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WS homepage NOAA National Weather Service - Latest Warnings and Forecasts

Weather.com StormWatch

National Hurricane Center
-- Hurricane Preparedness

NOAA Weather Radio S.A.M.E. Codes

Emergency Power and Communications

Red Cross


USGS NEIC: Near Real Time Earthquake List

National Earthquake Information Center - NEIC
Seismicity of the United States
Latest Earthquakes in the World - Past 7 days

NOAA Weather/Severe Weather Web Site Links

National Weather Service IWIN (graphical) - local weather, severe weather watches and warnings, flood warnings.

National Weather Service IWIN (TEXT VERSION) - local weather, severe weather watches and warnings, flood warnings.

Severe Weather Awareness

Hurricane Awareness

Winter Weather Awareness

Storm Prediction Center - monitors and forecasts severe and non-severe thunderstorms, tornadoes and other hazardous weather phenomena.

National Weather Service - NWS home page; links to weather forecast products, information, watches and warnings.

Hurricane Forecasts

National Hurricane Center
Tropical Prediction Center
- forecasts, satellite imagery

Radio Broadcasts

NOAA Weather Radio - nationwide network of radio stations broadcasting continuous weather information direct from a nearby National Weather Service office. Information; frequencies.

Satellite Imagery

Geostationary Satellite Server - GOES Imagery and Products; current.

NOAA Operational Significant Event Imagery Server satellite imagery, dust, fires, floods, ice, oil spills, severe weather, snow, storms, hurricanes, volcanic.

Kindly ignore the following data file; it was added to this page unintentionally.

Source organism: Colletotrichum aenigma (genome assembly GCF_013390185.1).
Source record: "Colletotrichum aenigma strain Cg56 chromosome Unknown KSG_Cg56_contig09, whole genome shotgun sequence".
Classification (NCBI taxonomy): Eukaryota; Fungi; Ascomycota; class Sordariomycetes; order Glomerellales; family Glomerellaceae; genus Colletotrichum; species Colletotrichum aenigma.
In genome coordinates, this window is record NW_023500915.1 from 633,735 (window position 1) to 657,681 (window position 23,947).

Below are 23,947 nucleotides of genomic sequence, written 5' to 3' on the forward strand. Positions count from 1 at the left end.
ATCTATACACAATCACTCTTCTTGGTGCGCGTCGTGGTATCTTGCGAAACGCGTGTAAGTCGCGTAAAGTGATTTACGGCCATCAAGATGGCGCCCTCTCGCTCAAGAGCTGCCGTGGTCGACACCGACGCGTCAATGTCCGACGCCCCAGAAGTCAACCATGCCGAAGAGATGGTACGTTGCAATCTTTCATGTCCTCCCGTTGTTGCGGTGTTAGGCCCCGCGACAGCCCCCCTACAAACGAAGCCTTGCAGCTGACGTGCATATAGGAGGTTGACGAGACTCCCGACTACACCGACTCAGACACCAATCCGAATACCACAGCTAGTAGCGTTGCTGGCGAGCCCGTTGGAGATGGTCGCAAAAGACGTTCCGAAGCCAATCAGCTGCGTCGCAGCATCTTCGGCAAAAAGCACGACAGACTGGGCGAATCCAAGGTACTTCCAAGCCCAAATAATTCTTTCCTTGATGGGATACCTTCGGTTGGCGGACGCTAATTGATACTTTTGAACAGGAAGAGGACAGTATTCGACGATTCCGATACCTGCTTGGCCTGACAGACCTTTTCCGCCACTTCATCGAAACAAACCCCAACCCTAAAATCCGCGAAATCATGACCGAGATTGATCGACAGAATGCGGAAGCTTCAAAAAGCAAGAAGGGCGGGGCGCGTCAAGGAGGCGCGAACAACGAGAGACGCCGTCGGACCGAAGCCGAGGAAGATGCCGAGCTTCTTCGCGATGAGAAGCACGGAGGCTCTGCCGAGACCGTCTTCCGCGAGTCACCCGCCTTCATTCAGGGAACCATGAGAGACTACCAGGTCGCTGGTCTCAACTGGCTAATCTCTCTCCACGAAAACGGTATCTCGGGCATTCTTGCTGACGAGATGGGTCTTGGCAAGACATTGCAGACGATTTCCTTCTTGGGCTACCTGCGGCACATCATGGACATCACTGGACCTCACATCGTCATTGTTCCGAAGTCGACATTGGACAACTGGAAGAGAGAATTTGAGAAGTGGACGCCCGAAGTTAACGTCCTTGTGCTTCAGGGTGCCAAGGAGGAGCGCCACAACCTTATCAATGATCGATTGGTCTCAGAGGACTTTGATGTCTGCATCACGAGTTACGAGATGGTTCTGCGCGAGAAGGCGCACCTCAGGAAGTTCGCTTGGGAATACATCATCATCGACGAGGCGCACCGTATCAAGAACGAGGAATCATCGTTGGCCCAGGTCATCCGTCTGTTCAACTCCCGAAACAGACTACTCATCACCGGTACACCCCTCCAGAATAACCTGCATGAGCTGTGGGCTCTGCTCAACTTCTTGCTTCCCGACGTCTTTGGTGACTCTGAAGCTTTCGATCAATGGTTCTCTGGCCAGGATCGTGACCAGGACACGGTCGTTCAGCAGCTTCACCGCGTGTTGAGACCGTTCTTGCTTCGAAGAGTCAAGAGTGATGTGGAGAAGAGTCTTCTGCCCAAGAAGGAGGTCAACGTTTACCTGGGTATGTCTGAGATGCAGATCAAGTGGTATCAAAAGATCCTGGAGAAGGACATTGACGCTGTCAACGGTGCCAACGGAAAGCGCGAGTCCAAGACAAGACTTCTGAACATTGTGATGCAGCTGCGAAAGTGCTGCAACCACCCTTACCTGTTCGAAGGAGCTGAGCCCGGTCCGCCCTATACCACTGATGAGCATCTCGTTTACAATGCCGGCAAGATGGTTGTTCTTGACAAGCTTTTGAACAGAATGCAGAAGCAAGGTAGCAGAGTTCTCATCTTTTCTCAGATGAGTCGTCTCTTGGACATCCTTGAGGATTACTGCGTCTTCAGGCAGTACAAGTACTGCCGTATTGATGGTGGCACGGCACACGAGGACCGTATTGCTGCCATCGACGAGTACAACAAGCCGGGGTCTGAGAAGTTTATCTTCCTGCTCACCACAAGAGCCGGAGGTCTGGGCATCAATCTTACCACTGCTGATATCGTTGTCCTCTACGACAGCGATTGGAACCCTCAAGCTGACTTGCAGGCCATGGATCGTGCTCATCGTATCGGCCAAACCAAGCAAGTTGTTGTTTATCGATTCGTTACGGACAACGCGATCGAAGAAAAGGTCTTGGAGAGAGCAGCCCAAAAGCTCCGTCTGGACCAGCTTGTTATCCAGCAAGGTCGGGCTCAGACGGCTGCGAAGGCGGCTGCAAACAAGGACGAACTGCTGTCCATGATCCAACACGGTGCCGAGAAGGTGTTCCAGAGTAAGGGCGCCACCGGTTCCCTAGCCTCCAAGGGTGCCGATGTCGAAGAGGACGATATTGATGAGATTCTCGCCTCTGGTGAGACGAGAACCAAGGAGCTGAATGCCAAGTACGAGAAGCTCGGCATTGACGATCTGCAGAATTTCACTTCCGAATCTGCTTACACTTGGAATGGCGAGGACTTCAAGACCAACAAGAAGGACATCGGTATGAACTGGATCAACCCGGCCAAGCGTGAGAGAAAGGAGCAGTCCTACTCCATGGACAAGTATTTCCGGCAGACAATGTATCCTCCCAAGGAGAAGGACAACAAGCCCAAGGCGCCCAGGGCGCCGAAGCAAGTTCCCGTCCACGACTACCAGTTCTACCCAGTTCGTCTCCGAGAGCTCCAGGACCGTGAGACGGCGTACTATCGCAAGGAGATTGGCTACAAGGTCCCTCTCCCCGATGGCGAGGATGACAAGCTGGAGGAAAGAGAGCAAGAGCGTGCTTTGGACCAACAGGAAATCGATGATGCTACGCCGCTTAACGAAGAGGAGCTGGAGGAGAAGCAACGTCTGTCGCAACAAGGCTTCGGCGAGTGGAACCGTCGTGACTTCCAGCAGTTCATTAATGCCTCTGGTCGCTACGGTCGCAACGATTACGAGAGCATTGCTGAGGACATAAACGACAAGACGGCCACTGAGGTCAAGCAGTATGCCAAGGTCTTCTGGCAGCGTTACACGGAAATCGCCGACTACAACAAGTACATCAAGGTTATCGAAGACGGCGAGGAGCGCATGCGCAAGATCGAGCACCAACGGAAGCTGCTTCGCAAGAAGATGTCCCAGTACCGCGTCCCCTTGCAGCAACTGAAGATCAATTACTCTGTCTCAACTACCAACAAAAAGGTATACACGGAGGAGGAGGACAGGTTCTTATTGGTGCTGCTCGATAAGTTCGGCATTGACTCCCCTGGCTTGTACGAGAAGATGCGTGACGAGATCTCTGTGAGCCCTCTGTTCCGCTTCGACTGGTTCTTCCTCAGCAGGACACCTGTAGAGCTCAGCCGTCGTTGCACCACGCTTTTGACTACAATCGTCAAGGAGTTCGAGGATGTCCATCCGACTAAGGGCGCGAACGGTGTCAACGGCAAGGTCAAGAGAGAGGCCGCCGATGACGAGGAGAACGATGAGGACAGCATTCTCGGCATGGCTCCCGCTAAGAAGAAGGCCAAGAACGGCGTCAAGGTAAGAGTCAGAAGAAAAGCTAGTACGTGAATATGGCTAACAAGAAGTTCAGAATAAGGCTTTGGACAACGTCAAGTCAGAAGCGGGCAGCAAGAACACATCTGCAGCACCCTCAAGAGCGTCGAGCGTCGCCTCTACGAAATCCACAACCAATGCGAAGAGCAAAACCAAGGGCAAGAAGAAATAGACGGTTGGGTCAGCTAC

CEOS - drought, earthquake, fire, flooding, oil spills, tropical cyclones, volcanic satellite imagery.

Safety Tips

Owlie Skywarn Home Page - severe weather safety tips.

OS-WR102 Portable SAME Weather Radio

NOAA S.A.M.E. Weather Radios for Emergency Alert System (EAS) Warnings
 Specific Area Message Encoding (S.A.M.E.)

Handheld - OS-WR102 Portable SAME Weather Radio

Desktop - Home Safe Inc - SAME Weather Radio - Programmed For YOU!


U.S. Emergency Alert System The Emergency Alert System (EAS) provides the only network of national and local government broadcasts for messages affecting public health and safety. EAS broadcasts may include warnings about weather and technological emergencies, including tornadoes, hurricanes and earthquakes, toxic chemical spills, radiation emergencies, explosions and fires, and other disasters that require immediate public notification.

Mark Trail Champions NOAA Weather RadioNOAA Weather Radio (NWR) is a nationwide network of radio stations broadcasting continuous weather information direct from a nearby National Weather Service office. NWR broadcasts National Weather Service warnings, watches, forecasts and other hazard information 24 hours a day.

Working with the Federal Communication Commission's (FCC) Emergency Alert System, NWR is an "all hazards" radio network, making it your single source for comprehensive weather and emergency information. NWR also broadcasts warning and post-event information for all types of hazards--both natural (such as earthquakes and volcano activity) and environmental (such as chemical releases or oil spills).

Known as the "Voice of NOAA's National Weather Service," NWR is provided as a public service by the National Oceanic & Atmospheric Administration (NOAA), part of the Department of Commerce. NWR includes more than 900 transmitters, covering all 50 states, adjacent coastal waters, Puerto Rico, the U.S. Virgin Islands, and the U.S. Pacific Territories. NWR requires a special radio receiver or scanner capable of picking up the signal. Broadcasts are found in the public service band at these seven frequencies (MHz):






NWR Specific Area Message Encoding (SAME)

Detailed SAME System Specification (pdf file) updated 1/6/04: version 4.43
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Explanation of NWR and SAME

NOTE: NWR service to a county depends on reliable signal reception, which typically extends in about a 40 mile radius from the transmitter, assuming level terrain. Counties without NWR coverage or partial NWR coverage are indicated. Some counties or parts of counties, especially in mountainous areas, may not have reliable reception due to signal blockages or excessive distance from the transmitter.